“I’m coming out with two books next year,” I announce, with pride but unable to keep a touch of defiance from my voice, in automatic anticipation of my interlocutor’s next question: “Who is your publisher?”
I’ve got my response down: “I’m pulling a Virginia Woolf—I’m publishing with my own press, Green Fire Press.”
Raised eyebrows, a nod that implies surprise and a touch of disdain. “Oh, so you’re self-publishing.”
No, not really. With a partner, I have created a publishing company that publishes high-quality work in alignment with its mission of encouraging positive social change and well-being. We have three titles in print so far, and my two books will bring our total to five.
Self-publishing has a bad reputation for a few good reasons.
First of all, self-publishing is often seen as self-indulgent, arrogant and vain (hence the old name, vanity publishing).
“Just who do you think you are, bypassing us?” the agents and big-publisher editors snap. “You know your book won’t pass muster with us, that’s why you’re not taking the traditional route.”
To which I would reply: I have the highest standards of anyone I know—as a publisher and an editor as well as a writer. Yes, it’s true a lot of dreck gets self-published, but that is not the case at Green Fire Press, where we will only publish books we believe in and work hard to make as perfect as possible.
The truth is that I have declined to explore traditional publishing because:
- I don’t have time or energy to go through the whole get-rejected-by-25-agents game;
- I want control of the production of my book;
- I know I will have to do most of the marketing myself anyway, so
- I might as well reap the rewards of the hard work I’ve put in, by actually making some money every time I sell a book.
I published my first two books through traditional publishers. Neither paid any kind of advance. On the first, I literally never made a dime in royalties, even though the book sold fairly well (several thousand copies). On the second, the royalties were meager in the first couple of years, and soon stopped coming altogether, although the book remains in print and in frequent circulation in college courses.
Unlike Virginia Woolf, I do not have a husband or a trust fund income. I need to make money with the work I put in to my writing. With my next two books, if the books make money, I will too.
Creating a good book takes tremendously hard work and careful attention to detail, not only by the author but by the editor, proofer, designer, marketer and distributor. It’s a team project, and there are very few authors—maybe none!—who can successfully fulfill all these roles. Even Virginia Woolf had the faithful Leonard by her side, along with the whole Bloomsbury Group functioning as her marketing team.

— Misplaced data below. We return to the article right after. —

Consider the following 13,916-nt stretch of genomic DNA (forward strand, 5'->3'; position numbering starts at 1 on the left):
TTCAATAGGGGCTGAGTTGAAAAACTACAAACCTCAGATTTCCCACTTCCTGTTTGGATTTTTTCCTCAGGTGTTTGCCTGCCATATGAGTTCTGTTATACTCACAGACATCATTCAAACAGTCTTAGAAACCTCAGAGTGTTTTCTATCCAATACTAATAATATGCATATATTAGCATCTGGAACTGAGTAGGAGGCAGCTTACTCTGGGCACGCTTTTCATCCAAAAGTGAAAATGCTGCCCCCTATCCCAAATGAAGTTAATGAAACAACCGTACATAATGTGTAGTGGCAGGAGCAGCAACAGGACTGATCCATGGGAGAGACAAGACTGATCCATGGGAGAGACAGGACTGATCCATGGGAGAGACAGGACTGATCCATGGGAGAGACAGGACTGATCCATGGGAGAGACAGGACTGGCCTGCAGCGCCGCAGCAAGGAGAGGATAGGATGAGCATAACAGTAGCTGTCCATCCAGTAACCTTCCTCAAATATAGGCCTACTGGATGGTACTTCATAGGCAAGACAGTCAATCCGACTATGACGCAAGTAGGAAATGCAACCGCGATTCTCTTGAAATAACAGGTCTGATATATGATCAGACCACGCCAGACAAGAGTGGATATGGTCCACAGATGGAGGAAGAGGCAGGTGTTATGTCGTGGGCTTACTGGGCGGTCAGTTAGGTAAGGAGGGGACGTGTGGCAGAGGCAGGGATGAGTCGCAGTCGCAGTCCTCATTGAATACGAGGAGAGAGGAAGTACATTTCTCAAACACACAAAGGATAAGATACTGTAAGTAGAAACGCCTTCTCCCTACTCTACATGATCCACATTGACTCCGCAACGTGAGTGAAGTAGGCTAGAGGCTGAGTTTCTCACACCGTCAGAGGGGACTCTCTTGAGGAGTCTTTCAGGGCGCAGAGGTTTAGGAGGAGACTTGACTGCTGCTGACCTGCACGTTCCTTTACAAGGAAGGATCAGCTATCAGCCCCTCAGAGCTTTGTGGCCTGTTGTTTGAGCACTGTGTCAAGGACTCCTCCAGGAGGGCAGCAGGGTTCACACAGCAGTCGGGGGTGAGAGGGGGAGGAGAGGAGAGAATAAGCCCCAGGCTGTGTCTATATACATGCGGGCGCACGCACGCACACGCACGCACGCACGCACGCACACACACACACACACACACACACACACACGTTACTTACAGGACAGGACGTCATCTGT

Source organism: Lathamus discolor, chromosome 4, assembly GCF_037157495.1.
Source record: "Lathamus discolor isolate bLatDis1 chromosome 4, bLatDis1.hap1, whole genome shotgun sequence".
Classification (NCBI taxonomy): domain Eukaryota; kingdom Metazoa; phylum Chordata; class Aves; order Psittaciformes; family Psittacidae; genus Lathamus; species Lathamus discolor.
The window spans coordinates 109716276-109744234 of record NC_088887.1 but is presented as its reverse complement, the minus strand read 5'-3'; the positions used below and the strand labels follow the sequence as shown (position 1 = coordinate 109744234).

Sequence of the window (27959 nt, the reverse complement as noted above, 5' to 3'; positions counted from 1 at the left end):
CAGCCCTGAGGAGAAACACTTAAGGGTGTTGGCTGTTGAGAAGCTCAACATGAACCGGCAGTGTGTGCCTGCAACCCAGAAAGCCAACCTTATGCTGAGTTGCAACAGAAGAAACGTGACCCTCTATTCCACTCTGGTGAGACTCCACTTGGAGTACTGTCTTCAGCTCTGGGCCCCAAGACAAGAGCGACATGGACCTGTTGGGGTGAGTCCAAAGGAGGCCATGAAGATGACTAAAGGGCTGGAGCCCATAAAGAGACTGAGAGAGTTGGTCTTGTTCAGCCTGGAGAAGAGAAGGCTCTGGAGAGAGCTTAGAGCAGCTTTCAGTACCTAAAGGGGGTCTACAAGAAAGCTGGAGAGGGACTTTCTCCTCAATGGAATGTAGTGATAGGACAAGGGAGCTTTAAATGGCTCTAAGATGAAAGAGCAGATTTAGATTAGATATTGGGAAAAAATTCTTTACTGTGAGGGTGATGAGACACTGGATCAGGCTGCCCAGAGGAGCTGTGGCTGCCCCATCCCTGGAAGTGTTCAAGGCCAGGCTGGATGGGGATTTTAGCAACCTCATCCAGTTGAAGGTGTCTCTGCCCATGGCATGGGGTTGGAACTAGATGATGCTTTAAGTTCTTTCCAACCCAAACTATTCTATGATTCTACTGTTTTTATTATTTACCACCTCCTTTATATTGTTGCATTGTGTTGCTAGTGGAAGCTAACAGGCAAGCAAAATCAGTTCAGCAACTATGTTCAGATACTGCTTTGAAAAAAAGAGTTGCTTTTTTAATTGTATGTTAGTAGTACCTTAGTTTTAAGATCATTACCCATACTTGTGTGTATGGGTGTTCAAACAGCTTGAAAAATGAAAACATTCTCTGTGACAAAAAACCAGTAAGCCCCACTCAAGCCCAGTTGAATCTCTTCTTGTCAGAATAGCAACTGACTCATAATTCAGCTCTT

At Green Fire Press, we have an outstanding team of publishing professionals working together to create polished, professional books. We’re part of the new “gig economy,” in that all the services offered by traditional publishers in-house are being performed at GFP by freelance specialists.
We could no doubt debate for a while whether this trend towards freelance publishing services is positive or negative—for the authors, for the publishing companies, for the freelancers, for the economy overall. As someone who has worked off and on as a freelancer or “independent contractor,” I know that it’s a precarious way to make a living, and I strongly believe that our tax structure and social safety net (ie, health care, unemployment, disability, etc) should be amended to support the millions of players in the new “gig economy” (for more on this, see the current issue of YES! Magazine).
But that’s a topic for another day’s column. Today I simply want to thank and acknowledge the excellent work of our Green Fire Press team in producing my two forthcoming books, What I Forgot…and Why I Remembered: A Journey to Environmental Awareness and Activism Through Purposeful Memoir and The Elemental Journey of Purposeful Memoir: A Writer’s Companion. As an author I feel in such good hands, and I am excited to roll up my sleeves and work on getting my new books out strongly into the world.
Not just to make money, although that would be nice. My memoir and writer’s companion book are both aimed at fulfilling my mission of “writing to right the world.” I write “purposeful memoir,” and I want to get more people doing that too, through my workshops, online writing circles, author coaching and editing and yes, through Green Fire Press itself.
As I say in the Writer’s Companion, purposeful memoir asks us to look back at our lives in order to understand where we are now and to envision the future we want to create, not just for ourselves but also for human society and our beautiful, beleaguered planet.
If that sounds like something you want to do too, join me! In sharing our own experiences, we can help light the way for others, and come together to write our way towards the positive changes we want to see in the world.